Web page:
BLM cancels WWP’s Idaho grazing permit
In a notice issued at the end of last month, the Bureau of Land Management (BLM) field office in Challis, ID, stated its intention to cancel grazing permits linked to land controlled by the Western Watersheds Project (WWP), an anti-grazing advocacy group based in Hailey, ID. The notice, which was issued by Field Manager David Rosenkrance, cites misrepresentations on the part of Valley Sun LLC, the permit holder, as well as repeated failures to comply with regulations, as the primary reasons for revoking the permit. "After careful consideration of the facts, the lack of communication and cooperation, and the violation of federal regulations by Valley Sun, my proposed decision is to cancel Valley Sun’s grazing permit in its entirety," stated Rosenkrance in his decision.
The permit in question covers three allotments linked to a 440-acre base property along the east fork of the Salmon River. The property, which is now known as the Greenfire Preserve, was acquired by Valley Sun in 2000 and has been managed since that time under a conservation easement agreement with WWP. From late 2001 through the end of 2006, the sole member of the LLC was WWP. Because of this relationship, Custer County, ID, elected in 2006 to deny the land’s tax exempt status under Idaho’s agricultural exemption, pointing out that WWP had essentially made a conservation agreement with itself. Following that, Valley Sun LLC was sold to Gordon Younger. Younger, a Seattle packaging business owner, was himself in the news earlier this year as a result of a civil rights lawsuit he filed against the State of Idaho in relation to grazing leases on state lands. In that case, he was awarded $50,000 and extracted a promise from the state to make major changes to the rules governing how leases on state lands, and particularly the auction process, are managed.
According to Rosenkrance, there were three major issues that led to the Challis office’s decision to rescind the permit. The first was a failure to maintain range improvements, improvements that Valley Sun had been required to repair under a cooperative agreement with BLM. According to federal regulations, holders of grazing permits are required to perform upkeep and maintenance on improvements, such as fencing and water troughs, at the behest of the BLM office, maintenance that Rosenkrance says never occurred. Adding insult to injury, in 2009 while protesting the BLM’s plan to allow other grazer’s cattle onto one of the allotments, WWP cited the poor condition of the range improvements as a reason to disallow any grazing. Pointing to range improvements that they, as managers, had been responsible for stewarding.
The second issue centered on Valley Sun’s failure to make any use of the grazing permit. Under federal law, a permittee cannot simply elect not to utilize a grazing permit. Although there are situations where non-use is allowed, the practice must be approved through BLM.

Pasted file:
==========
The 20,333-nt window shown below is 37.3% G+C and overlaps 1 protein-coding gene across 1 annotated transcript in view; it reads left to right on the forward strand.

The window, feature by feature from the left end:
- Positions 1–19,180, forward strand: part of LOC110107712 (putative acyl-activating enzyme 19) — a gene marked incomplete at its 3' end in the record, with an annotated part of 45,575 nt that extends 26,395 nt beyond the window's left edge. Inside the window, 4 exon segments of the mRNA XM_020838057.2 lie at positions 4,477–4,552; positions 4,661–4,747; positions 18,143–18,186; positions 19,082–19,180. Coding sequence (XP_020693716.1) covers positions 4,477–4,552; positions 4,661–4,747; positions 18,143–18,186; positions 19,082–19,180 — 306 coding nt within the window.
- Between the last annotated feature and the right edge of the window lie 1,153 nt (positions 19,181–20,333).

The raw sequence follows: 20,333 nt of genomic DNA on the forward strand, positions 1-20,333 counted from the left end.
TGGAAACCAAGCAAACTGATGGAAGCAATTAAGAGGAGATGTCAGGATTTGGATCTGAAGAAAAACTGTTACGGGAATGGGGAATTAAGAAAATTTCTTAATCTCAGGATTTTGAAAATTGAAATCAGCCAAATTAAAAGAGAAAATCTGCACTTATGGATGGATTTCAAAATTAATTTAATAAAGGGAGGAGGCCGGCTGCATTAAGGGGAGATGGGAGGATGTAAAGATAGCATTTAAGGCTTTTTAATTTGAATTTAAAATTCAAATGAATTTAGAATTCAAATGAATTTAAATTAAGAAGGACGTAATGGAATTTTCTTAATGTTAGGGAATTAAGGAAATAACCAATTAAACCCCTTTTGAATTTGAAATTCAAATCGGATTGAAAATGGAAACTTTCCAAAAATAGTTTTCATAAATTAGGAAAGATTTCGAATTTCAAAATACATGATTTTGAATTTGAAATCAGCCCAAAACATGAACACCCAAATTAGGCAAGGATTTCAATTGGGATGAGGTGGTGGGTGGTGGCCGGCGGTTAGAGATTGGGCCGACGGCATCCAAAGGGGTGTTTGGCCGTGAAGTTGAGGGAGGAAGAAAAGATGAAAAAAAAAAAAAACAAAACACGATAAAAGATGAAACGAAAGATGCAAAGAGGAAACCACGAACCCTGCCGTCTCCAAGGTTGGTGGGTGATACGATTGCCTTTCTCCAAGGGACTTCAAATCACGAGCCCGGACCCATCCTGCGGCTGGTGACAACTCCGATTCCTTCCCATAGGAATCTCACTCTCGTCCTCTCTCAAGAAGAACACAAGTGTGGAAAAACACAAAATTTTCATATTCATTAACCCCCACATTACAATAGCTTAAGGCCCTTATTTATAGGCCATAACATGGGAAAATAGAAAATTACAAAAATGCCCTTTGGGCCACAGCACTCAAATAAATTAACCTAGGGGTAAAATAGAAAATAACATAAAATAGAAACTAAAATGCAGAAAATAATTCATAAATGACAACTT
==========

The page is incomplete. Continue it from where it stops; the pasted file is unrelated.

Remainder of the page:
"Under the regulations, you can have non-use for up to three years, basically for convenience reasons," says Rosenkrance. "You can also have it based on conservation use, one year at a time, as long as the resource conditions support the need for that use."
From 2001 to 2005, Valley Sun applied for, and was granted, non-use permission for conservation purposes. In 2006, they applied again for non-use, stating that they were in the process of acquiring livestock to fill the permit, but that animals were not yet available to graze the allotments. They gave this same reason again in their non-use applications for 2007 and 2008. In 2009, they once again filed for non-use status for conservation purposes. Rosenkrance denied the request. In addition, the WWP Web site listed retirement of the BLM allotments as one of the long-term management goals of the Greenfire Preserve, and spoke of the number of acres that had been removed from grazing, statements that seemed incongruous with Valley Sun’s claim that cattle acquisition was underway.
"Valley Sun LLC and WWP have provided (BLM) with baffling, contradictory, and apparently false statements," stated the decision. "I can only conclude that Valley Sun never intended to purchase livestock to activate their permit, and that WWP, not Valley Sun LLC, is the day-to-day manager."
Who is actually in charge, according to Rosenkrance, is the third issue that led to this decision. According to regulations, if an entity loses control of the base property associated with a permit, the permit must be transferred to whomever is in control. Rosenkrance alleges that, as a result of the conservation agreement with WWP, Valley Sun is in this situation.
"The conservation agreement put control of the property into WWP, instead of Valley Sun," he states. "According to regulations, when you lose control of that base property, you’ve got to do a transfer, which they never did."
During a 2009 appeal of a grazing decision, Valley Sun stated that WWP was the manager of the property under a 2007 agreement made when Gordon Younger acquired the LLC.
"Under the law, you have to transfer the permit within 90 days," points out Rosenkrance, adding "and this was two years later."
Under the terms of the decision, the permit holder has 15 days to protest the decision and explain why they feel it is inappropriate. Jon Marvel, director and founder of WWP, has already pledged to make that protest. Marvel maintains that the decision is a result of the agency favoring ranching interests.
"There has been and continues to be a bias in the BLM against conservation," Marvel told the Associated Press. Rosenkrance, who received the protest on Feb. 16, simply feels that conservation groups should be governed by the same regulations that affect ranchers using public lands.
"A grazing permit is a privilege," he points out. "Everybody’s got to follow the same rules." — Jason Campbell, WLJ Correspondent